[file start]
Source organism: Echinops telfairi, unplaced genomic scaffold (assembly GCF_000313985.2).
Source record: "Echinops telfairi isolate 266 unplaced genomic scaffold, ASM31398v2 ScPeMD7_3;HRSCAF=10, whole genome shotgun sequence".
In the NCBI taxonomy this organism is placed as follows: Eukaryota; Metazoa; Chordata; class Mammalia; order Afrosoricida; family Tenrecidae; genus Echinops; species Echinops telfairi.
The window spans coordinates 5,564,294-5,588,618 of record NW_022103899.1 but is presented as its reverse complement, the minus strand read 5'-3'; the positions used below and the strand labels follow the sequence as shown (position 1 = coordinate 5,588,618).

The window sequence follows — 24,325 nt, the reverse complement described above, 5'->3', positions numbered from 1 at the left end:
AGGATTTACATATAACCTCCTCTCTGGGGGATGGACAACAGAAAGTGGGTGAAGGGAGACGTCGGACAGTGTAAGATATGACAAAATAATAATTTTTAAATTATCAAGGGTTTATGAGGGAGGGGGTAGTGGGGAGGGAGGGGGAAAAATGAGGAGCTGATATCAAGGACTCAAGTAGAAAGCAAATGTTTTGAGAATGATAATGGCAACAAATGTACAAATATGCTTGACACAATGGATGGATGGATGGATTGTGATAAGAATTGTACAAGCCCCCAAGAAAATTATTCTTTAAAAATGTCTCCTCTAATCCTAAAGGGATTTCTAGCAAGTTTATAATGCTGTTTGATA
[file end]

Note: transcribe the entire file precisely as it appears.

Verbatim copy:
Source organism: Echinops telfairi, unplaced genomic scaffold (assembly GCF_000313985.2).
Source record: "Echinops telfairi isolate 266 unplaced genomic scaffold, ASM31398v2 ScPeMD7_3;HRSCAF=10, whole genome shotgun sequence".
In the NCBI taxonomy this organism is placed as follows: Eukaryota; Metazoa; Chordata; class Mammalia; order Afrosoricida; family Tenrecidae; genus Echinops; species Echinops telfairi.
The window spans coordinates 5,564,294-5,588,618 of record NW_022103899.1 but is presented as its reverse complement, the minus strand read 5'-3'; the positions used below and the strand labels follow the sequence as shown (position 1 = coordinate 5,588,618).

The window sequence follows — 24,325 nt, the reverse complement described above, 5'->3', positions numbered from 1 at the left end:
AGGATTTACATATAACCTCCTCTCTGGGGGATGGACAACAGAAAGTGGGTGAAGGGAGACGTCGGACAGTGTAAGATATGACAAAATAATAATTTTTAAATTATCAAGGGTTTATGAGGGAGGGGGTAGTGGGGAGGGAGGGGGAAAAATGAGGAGCTGATATCAAGGACTCAAGTAGAAAGCAAATGTTTTGAGAATGATAATGGCAACAAATGTACAAATATGCTTGACACAATGGATGGATGGATGGATTGTGATAAGAATTGTACAAGCCCCCAAGAAAATTATTCTTTAAAAATGTCTCCTCTAATCCTAAAGGGATTTCTAGCAAGTTTATAATGCTGTTTGATA